Riddle this: Four men walk into a UMC Ballroom for the 67th Conference on World Affairs panel, “The End of Money as We Know It.”
One says ‘Internet Gold.’ The others say ‘Not So Fast.’
What they are discussing?
If you answered Bitcoin — the cryptocurrency hot topic — you win.
But, more on that later. Apple Pay is far easier to ‘grok’ and gained ready consensus from the panel.
Now You CAN Leave Home Without It.
For panelist and economist Larry Greenwood, “Apple Pay isn’t beyond money because it doesn’t issue money…it’s really beyond plastic.”
While not a game changer in America, Greenwood says Apple Pay opens the door for commerce in third world countries, because “hundreds of millions of people are not banked.”
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Bitcoin is more controversial.
The difficulty stems in part from the fact that bitcoin is far different than U.S. currency, which is stable and governed by the country’s monetary policy.
Bitcoin seems to be the flip side. It is the first ‘trustless’ system, according to panelist and seasoned technology entrepreneur Will O’Brien, CEO and cofounder of BitGo—the leading bitcoin security company.
“It is decentralized, peer-to-peer, and there is no way that a government or any company can influence the transactions, so once a transaction is confirmed on the network, it’s permanently recorded on the ledger. The benefits of that is you have no fraud and no chargebacks,” says O’Brien.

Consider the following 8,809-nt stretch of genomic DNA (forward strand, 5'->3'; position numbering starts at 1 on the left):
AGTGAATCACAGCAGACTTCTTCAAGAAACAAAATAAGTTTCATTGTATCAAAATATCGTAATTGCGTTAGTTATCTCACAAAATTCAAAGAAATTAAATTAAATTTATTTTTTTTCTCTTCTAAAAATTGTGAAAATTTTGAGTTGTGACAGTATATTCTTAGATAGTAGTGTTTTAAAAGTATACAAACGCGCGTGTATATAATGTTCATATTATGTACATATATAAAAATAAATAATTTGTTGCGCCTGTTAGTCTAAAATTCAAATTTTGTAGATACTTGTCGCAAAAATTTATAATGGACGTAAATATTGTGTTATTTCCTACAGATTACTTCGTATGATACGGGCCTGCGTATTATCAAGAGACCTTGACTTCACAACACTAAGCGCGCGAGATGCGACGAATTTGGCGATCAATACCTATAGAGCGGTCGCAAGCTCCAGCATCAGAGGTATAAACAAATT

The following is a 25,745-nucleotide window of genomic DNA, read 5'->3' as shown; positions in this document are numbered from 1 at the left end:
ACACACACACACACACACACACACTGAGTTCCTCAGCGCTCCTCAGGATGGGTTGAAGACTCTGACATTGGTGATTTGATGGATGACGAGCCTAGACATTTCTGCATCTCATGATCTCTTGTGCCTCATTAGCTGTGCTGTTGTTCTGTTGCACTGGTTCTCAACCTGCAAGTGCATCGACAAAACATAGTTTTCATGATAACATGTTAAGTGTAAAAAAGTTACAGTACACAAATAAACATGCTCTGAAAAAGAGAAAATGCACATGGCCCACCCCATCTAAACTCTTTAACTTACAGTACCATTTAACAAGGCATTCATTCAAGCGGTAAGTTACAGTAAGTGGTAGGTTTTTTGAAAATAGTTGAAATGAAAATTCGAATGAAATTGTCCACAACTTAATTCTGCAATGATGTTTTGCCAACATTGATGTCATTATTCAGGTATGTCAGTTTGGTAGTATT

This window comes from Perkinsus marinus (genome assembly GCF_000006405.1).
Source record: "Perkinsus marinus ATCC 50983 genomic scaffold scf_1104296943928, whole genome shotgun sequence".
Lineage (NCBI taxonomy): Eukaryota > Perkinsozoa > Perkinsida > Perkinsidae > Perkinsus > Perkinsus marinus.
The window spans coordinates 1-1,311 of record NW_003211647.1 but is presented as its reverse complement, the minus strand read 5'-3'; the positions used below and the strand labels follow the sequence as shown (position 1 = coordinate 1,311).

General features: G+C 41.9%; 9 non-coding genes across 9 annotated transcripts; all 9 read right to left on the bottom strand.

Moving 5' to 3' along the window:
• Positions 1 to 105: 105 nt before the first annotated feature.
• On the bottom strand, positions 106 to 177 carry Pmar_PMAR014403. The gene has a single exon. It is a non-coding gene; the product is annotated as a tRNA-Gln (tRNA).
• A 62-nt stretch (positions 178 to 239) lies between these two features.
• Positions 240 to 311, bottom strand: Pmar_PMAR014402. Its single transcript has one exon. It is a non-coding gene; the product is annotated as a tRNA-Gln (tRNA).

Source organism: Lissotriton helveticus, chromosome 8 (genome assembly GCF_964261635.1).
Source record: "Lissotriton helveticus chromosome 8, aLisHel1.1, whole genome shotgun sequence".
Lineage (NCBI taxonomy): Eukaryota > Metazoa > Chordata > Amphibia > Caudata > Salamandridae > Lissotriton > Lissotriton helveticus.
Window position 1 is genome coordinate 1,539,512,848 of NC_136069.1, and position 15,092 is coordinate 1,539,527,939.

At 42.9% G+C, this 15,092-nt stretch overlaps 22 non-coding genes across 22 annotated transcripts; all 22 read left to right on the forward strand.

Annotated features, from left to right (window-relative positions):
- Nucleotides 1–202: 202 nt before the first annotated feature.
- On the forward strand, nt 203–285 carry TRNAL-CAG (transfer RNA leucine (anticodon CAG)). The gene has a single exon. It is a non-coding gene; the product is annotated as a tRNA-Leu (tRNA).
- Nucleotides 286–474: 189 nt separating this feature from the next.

But, much of the world’s currency is not as stable as that of the U.S. Thus, O’Brien says, “In the third world, people are investing in bitcoin as stored wealth, as digital gold…It represents financial freedom for much of the world.”
“It’s the digital age, so why not digital money?” asks panelist Bill Clifford, president and CEO of the World Affairs Councils of America.
A self-declared advocate for innovation and risk taking, Clifford is “skeptical of bitcoins future. I think there are applications that will turn out to be useful, but not revolutionary.” Reasons for Clifford’s caution include its wide fluctuations in value and few people using it.
Greenwood questioned the impact on monetary policy if bitcoin becomes a major player in the global economy. “The question becomes, if we lose that ability to expand or contract the money supply, are we losing our ability to adjust to economic shocks?”
So What Can You Buy with a Bitcoin?
For now, bitcoin is far from widely accepted. Based on our search, companies accepting bitcoin include:
According to Clifford, the number of merchants willing to accept bitcoin quadrupled over the past year.
Where else can you hear the attorney who argued Roe v. Wade, learn about the impact of social media in Rio de Janeiro, and hear how bitcoins are disrupting money — all in the span of a few hours?
The Conference on World Affairs at CU-Boulder runs through April 10. All events are free and open to the public.